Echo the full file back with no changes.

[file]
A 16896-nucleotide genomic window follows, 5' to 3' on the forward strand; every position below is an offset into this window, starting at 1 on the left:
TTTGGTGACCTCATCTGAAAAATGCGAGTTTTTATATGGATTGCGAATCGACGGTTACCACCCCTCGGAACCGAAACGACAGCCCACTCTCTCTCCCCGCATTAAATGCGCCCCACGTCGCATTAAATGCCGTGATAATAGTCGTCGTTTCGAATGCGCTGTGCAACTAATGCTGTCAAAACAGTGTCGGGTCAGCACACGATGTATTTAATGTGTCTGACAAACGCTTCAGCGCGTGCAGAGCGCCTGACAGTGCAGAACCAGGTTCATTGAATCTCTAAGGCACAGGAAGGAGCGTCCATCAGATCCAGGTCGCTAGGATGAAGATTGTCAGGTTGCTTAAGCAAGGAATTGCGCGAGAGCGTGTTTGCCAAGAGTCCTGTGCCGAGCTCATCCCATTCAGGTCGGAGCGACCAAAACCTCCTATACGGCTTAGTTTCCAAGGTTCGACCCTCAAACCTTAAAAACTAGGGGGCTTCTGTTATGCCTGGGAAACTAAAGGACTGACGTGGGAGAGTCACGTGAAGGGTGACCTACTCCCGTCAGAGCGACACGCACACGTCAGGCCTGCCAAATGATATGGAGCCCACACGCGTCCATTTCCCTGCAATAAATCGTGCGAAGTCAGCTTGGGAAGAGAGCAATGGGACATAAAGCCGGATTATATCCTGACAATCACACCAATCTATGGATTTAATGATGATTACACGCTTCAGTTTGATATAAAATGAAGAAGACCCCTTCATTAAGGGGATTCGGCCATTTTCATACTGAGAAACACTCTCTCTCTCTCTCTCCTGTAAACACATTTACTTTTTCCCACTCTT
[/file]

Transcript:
A 16896-nucleotide genomic window follows, 5' to 3' on the forward strand; every position below is an offset into this window, starting at 1 on the left:
TTTGGTGACCTCATCTGAAAAATGCGAGTTTTTATATGGATTGCGAATCGACGGTTACCACCCCTCGGAACCGAAACGACAGCCCACTCTCTCTCCCCGCATTAAATGCGCCCCACGTCGCATTAAATGCCGTGATAATAGTCGTCGTTTCGAATGCGCTGTGCAACTAATGCTGTCAAAACAGTGTCGGGTCAGCACACGATGTATTTAATGTGTCTGACAAACGCTTCAGCGCGTGCAGAGCGCCTGACAGTGCAGAACCAGGTTCATTGAATCTCTAAGGCACAGGAAGGAGCGTCCATCAGATCCAGGTCGCTAGGATGAAGATTGTCAGGTTGCTTAAGCAAGGAATTGCGCGAGAGCGTGTTTGCCAAGAGTCCTGTGCCGAGCTCATCCCATTCAGGTCGGAGCGACCAAAACCTCCTATACGGCTTAGTTTCCAAGGTTCGACCCTCAAACCTTAAAAACTAGGGGGCTTCTGTTATGCCTGGGAAACTAAAGGACTGACGTGGGAGAGTCACGTGAAGGGTGACCTACTCCCGTCAGAGCGACACGCACACGTCAGGCCTGCCAAATGATATGGAGCCCACACGCGTCCATTTCCCTGCAATAAATCGTGCGAAGTCAGCTTGGGAAGAGAGCAATGGGACATAAAGCCGGATTATATCCTGACAATCACACCAATCTATGGATTTAATGATGATTACACGCTTCAGTTTGATATAAAATGAAGAAGACCCCTTCATTAAGGGGATTCGGCCATTTTCATACTGAGAAACACTCTCTCTCTCTCTCTCCTGTAAACACATTTACTTTTTCCCACTCTT